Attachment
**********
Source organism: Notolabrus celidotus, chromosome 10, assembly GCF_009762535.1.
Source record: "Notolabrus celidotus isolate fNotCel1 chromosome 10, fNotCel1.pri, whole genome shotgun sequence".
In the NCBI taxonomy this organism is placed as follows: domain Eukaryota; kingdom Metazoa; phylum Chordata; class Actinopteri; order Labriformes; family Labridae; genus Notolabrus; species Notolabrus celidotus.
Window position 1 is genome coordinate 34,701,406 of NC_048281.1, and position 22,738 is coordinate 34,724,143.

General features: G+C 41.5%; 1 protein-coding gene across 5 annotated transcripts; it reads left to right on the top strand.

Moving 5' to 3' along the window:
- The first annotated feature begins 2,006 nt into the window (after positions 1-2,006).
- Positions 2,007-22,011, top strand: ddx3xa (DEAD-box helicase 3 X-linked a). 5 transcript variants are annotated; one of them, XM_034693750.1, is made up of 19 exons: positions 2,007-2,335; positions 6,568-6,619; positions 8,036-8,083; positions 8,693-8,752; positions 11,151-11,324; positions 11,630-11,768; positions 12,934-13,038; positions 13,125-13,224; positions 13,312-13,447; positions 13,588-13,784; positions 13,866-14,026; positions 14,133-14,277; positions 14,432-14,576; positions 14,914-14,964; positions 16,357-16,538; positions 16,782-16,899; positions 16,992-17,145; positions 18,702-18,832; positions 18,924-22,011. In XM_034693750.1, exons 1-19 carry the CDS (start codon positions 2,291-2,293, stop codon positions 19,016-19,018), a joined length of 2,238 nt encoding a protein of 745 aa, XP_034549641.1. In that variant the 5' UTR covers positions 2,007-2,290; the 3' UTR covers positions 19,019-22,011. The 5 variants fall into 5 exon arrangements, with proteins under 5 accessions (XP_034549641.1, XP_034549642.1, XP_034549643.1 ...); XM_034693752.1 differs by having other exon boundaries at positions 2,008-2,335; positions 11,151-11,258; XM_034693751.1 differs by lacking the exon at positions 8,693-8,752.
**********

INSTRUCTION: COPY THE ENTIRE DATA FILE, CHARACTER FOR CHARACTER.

Source organism: Notolabrus celidotus, chromosome 10, assembly GCF_009762535.1.
Source record: "Notolabrus celidotus isolate fNotCel1 chromosome 10, fNotCel1.pri, whole genome shotgun sequence".
In the NCBI taxonomy this organism is placed as follows: domain Eukaryota; kingdom Metazoa; phylum Chordata; class Actinopteri; order Labriformes; family Labridae; genus Notolabrus; species Notolabrus celidotus.
Window position 1 is genome coordinate 34,701,406 of NC_048281.1, and position 22,738 is coordinate 34,724,143.

General features: G+C 41.5%; 1 protein-coding gene across 5 annotated transcripts; it reads left to right on the top strand.

Moving 5' to 3' along the window:
- The first annotated feature begins 2,006 nt into the window (after positions 1-2,006).
- Positions 2,007-22,011, top strand: ddx3xa (DEAD-box helicase 3 X-linked a). 5 transcript variants are annotated; one of them, XM_034693750.1, is made up of 19 exons: positions 2,007-2,335; positions 6,568-6,619; positions 8,036-8,083; positions 8,693-8,752; positions 11,151-11,324; positions 11,630-11,768; positions 12,934-13,038; positions 13,125-13,224; positions 13,312-13,447; positions 13,588-13,784; positions 13,866-14,026; positions 14,133-14,277; positions 14,432-14,576; positions 14,914-14,964; positions 16,357-16,538; positions 16,782-16,899; positions 16,992-17,145; positions 18,702-18,832; positions 18,924-22,011. In XM_034693750.1, exons 1-19 carry the CDS (start codon positions 2,291-2,293, stop codon positions 19,016-19,018), a joined length of 2,238 nt encoding a protein of 745 aa, XP_034549641.1. In that variant the 5' UTR covers positions 2,007-2,290; the 3' UTR covers positions 19,019-22,011. The 5 variants fall into 5 exon arrangements, with proteins under 5 accessions (XP_034549641.1, XP_034549642.1, XP_034549643.1 ...); XM_034693752.1 differs by having other exon boundaries at positions 2,008-2,335; positions 11,151-11,258; XM_034693751.1 differs by lacking the exon at positions 8,693-8,752.